High Altitude Respiration In Mammals
Pressure at high Altitude
At sea level, there is approximately 0.2 atmospheres (20 kPa) of pressure driving oxygen from the atmosphere to the mitochondria where it is metabolized; above 8000 m this pO2 is reduced to 0.07 atmospheres (7 kPa). Thus the ‘driving force’ for oxygen is reduced. Humans can live permanently at 5000 m and can ascend briefly to above 8000 m (e.g. Mount Everest, 8900 m, has been climbed without pressurized oxygen apparatus). Humans can acclimatize to high altitudes.
- On exposure to high altitude, lowlanders hyperventilate (up to 50% above the sea-level rate over the first 7 days of exposure). Later, there is some compensation (also seen in native Andean highlanders) through deeper breathing.
- Hyperventilation increases arterial oxygen levels but also reduces blood carbon dioxide levels and raises the proportion of oxygen in the alveolar gas mixture (since the alveolar gases are more or less in equilibrium with the pulmonary blood gases).
- Thus the pO2 gradient between inspired air and the gas mixture in the alveoli is reduced, and a sufficiently high pO2 level is maintained in the alveoli to allow oxygen diffusion into the blood. The reduction in blood pCO2 causes respiratory alkalosis, corrected by increased kidney excretion of HCO3–.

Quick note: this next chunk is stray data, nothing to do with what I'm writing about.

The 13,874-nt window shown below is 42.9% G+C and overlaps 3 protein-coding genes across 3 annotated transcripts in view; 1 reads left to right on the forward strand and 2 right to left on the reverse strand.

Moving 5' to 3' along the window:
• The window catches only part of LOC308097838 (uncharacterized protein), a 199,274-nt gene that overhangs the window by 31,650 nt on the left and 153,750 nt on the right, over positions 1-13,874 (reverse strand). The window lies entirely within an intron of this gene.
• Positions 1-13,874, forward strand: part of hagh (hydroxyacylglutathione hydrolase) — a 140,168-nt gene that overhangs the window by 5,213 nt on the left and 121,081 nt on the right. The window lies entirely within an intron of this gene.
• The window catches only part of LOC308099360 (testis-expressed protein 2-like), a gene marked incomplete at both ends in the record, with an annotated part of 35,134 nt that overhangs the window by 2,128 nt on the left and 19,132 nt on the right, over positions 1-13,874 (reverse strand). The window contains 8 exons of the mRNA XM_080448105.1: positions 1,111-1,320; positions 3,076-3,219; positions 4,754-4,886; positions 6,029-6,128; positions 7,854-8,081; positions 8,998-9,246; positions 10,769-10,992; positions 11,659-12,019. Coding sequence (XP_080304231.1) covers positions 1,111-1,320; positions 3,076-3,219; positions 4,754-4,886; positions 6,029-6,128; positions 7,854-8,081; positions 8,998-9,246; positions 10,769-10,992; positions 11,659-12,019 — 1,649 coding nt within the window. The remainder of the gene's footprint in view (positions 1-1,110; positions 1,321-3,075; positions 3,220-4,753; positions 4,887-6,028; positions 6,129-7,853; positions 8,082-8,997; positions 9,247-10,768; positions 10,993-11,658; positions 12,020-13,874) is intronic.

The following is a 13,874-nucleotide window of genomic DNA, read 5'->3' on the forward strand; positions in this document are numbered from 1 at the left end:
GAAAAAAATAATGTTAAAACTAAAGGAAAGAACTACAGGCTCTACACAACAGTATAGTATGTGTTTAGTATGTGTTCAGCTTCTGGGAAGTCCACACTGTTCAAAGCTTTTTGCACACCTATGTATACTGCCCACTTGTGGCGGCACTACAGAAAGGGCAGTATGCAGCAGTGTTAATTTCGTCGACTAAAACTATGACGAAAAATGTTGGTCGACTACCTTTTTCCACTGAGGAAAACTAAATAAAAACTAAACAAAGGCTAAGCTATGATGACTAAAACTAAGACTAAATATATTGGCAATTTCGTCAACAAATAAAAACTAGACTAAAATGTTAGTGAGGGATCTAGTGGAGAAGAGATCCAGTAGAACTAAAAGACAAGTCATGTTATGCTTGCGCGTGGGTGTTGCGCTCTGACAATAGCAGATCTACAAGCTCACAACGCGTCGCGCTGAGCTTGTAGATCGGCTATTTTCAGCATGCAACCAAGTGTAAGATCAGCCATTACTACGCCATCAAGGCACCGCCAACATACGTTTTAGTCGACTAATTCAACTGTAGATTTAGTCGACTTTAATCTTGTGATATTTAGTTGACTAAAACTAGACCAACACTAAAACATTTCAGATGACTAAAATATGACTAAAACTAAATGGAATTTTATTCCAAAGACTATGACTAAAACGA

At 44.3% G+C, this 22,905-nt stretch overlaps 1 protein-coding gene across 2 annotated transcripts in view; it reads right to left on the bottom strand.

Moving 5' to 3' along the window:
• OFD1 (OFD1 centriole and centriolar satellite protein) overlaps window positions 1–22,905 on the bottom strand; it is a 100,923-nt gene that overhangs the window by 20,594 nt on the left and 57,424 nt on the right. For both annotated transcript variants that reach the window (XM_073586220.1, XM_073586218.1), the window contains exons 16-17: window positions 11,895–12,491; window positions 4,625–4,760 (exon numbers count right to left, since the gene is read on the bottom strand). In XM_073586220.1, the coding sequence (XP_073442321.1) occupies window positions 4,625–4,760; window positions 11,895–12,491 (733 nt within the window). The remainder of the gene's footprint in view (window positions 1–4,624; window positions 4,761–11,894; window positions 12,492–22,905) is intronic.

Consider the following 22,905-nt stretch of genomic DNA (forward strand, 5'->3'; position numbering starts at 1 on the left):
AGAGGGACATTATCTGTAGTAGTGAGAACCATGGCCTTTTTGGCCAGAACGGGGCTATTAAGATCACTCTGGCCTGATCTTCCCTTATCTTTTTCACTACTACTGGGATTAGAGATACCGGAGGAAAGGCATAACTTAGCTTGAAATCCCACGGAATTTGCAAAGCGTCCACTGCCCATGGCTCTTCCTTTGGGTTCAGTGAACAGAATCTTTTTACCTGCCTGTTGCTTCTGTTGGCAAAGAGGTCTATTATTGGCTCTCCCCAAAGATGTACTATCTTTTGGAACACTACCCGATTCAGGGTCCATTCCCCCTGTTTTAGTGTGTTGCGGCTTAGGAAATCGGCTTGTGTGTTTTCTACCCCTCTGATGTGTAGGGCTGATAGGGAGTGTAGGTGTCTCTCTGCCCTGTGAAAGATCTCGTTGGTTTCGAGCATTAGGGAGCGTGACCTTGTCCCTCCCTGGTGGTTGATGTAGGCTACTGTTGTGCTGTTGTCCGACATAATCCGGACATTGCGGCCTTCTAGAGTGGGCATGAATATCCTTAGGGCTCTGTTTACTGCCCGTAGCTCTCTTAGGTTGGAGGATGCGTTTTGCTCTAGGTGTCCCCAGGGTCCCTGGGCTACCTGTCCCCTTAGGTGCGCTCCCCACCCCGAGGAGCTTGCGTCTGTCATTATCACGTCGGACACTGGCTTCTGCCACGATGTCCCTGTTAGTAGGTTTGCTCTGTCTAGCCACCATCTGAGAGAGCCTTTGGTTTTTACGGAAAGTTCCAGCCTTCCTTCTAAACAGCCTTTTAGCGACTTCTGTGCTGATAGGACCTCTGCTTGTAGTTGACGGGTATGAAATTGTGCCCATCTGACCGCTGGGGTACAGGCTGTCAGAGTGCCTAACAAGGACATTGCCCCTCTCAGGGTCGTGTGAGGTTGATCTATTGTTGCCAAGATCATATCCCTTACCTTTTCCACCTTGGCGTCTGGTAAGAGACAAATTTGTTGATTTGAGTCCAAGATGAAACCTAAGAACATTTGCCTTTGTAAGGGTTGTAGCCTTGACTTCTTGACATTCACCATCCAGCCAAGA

- Before this compensation occurs, alkalosis can inhibit the respiratory center of the brain leading to hypoxia (shortage of oxygen), characterized by cyanosis (blueing of the extremities such as the lips and ear lobes due to deoxygenated arterial blood) and impaired mental performance, such as judgement and concentration. The cardiac rate increases transiently to improve oxygen transport to the tissues.
- In time, red blood cells are released from reserves in the spleen (leading to polycythemia), and new red cells are produced under the influence of the hormone erythropoietin.
- Thus the oxygen content per unit volume of blood in a highlander can be much the same as in a lowlander. Hyperventilation tends to be maintained (highlanders frequently develop ‘barrel chests’) because of the increased sensitivity of central chemoreceptors to carbon dioxide.
- The oxygen–hemoglobin dissociation curve in acclimatized lowlanders tends to shift to the right in the tissues because of the build-up of 2,3-diphosphoglycerate, a glycolysis intermediate, and an exaggerated Bohr shift is seen.
- This assists oxygen unloading at the tissues. Interestingly, in some peoples, such as Tibetans, living at very high altitudes, and in high-altitude artiodactyl species such as yaks, llamas and vicunas, the dissociation curve shifts to the left: this is probably an evolutionary adaptation (rather than acclimatization) and assists loading of oxygen at the lungs. Increased capillary density and mitochondrial numbers are seen, as are elevated myoglobin levels.